Destructuring and Nested Destructuring in ES6

Have you ever had a JavaScript object that you needed to extract a bunch of different values out of? Today I'd like to introduce you to your new best friend: ES6 Destructuring.

ES6 brings with it a bunch of nifty new ways to do things with JavaScript. One of the things I use ALL THE TIME is Destructuring. It allows you to pick and choose properties out of an object and automatically assign them to a variable.

Take the following JavaScript Object for example:

let person = {
  name: "Bob",
  age: 26,
  married: false,
}

Previously, if you needed to use and manipulate the different properties of that object you would have to assign each variable manually:

var person = {
  name: "Bob",
  age: 26,
  married: false,
}

var name = person.name,
  age = person.age,
  married = person.married

console.log(married) // false

Now let's do that again with ES6. You'll find it's a whole lot cleaner.

let person = {
  name: "Bob",
  age: 26,
  married: false,
}

const { name, age, married } = person

console.log(age) // 26

Not Just Objects Either!

Destructuring is not just for Objects, you can even use it on an Array!

let people = ["Jon", "Bon", "Jovi"]

const [first, second, third] = people

console.log(second) // "Bon"

It assigns the items in your array, in order, to the corresponding variable in the destructuring array.

If, for whatever reason, you need to skip the first two items in the array you can do so with just a comma:

let people = ["Jon", "Bon", "Jovi"]

const [, , only] = people
console.log(only) // "Jovi"

Nested Destructuring

In the real world, you're probably going to have more complex objects than just that, so let's take a look at a more complex object example.

let person = {
  name: "Robert",
  age: 60,
  married: {
    spouse: {
      name: "Roberta",
      age: 62,
    },
    anniversary: "01-01-1970",
  },
  kids: [],
}

Given this more in depth Object, how would you go about getting just Robert's spouse's name? Any Ideas? With a little magical thing called "Nested Destructuring".

let {
  married: {
    spouse: { name },
  },
} = person

console.log(name) // "Roberta"

With Nested Destructuring, you can cherry pick properties to get from as many levels down in your object as you need. Obviously this can get pretty messy pretty quickly so feel free to destructure more than once if order to keep your code clean.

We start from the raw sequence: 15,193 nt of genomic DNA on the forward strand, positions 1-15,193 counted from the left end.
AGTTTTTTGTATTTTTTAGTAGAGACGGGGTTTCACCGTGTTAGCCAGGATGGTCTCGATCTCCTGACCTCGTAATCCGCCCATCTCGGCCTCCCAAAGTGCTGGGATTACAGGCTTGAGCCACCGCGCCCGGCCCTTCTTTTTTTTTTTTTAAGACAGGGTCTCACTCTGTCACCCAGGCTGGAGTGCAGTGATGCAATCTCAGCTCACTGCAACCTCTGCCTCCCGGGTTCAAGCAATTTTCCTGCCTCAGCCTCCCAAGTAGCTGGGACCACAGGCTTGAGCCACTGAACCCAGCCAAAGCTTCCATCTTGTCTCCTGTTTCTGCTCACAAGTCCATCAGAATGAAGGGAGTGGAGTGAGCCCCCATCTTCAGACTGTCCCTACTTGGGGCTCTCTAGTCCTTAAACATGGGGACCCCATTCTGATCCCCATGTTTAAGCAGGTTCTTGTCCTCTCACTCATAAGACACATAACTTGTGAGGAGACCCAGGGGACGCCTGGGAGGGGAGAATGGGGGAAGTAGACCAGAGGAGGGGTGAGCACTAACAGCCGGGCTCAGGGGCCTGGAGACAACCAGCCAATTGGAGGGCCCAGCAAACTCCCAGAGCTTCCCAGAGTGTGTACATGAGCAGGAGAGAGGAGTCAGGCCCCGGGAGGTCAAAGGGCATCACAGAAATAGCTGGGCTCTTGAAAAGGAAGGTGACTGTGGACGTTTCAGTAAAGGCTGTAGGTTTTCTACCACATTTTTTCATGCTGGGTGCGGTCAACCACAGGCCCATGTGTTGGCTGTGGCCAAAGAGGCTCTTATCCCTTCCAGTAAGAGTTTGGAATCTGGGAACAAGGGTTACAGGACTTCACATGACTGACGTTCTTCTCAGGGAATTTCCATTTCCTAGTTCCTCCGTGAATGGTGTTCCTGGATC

Keep in mind, when you destructure down into a property, like the example above, it does not set the variable of the property you went down in to. So in this case both spouse and married are undefined.

let {
  married: {
    spouse: { name },  },
} = person

console.log(spouse) // undefined

If you need spouse and name as separate variables you will have to destructure more than once:

let {
  married: { spouse },
} = person
let { name } = spouse

console.log(spouse) // {name: "Roberta", age: 62}
console.log(name) // "Roberta"

What If I Need To Destructure To A Different Variable Name?

Sometimes in the real world, data comes in with weird property names, or you need to extract different nested properties that happen to have the same name. Don't worry though, ES6 has you covered.

Let's keep using our more complex person Object and extract BOTH his and his wife's name at the same time.

let person = {
  name: "Robert",
  age: 60,
  married: {
    spouse: {
      name: "Roberta",
      age: 62,
    },
    anniversary: "01-01-1970",
  },
  kids: [],
}

Based on what we've gone over so far, your first thought might be to do something like this:

const {
  name,
  married: {
    spouse: { name },
  },
} = person

However if you were to try this you'd be met with a nice fat "Duplicate Assignment" error because you're trying to set the name variable twice. Babel or whatever ES6 Compiler you're using won't like that at all, so you need to define custom variable names.

Check it out:

const {
  name: hisName,
  married: {
    spouse: { name: herName },
  },
} = person

console.log(hisName + " Is Married To " + herName) 
// Robert Is Married To Roberta

All you're doing is saying "Take this property and extract as this specific variable". Which when compiled to regular JavaScript for your browser it looks like this:

var hisName = person.name
var herName = person.married.spouse.name

Keep It Clean, and Keep It Simple

Using Destructuring allows you to cleanly and simply extract properties from objects in ES6 JavaScript into variables to be manipulated and modified. Keep It Simple Stupid and hit me up on Twitter @JackHarner if you learned something!


Featured Image by Ricardo Gomez Angel on Unsplash

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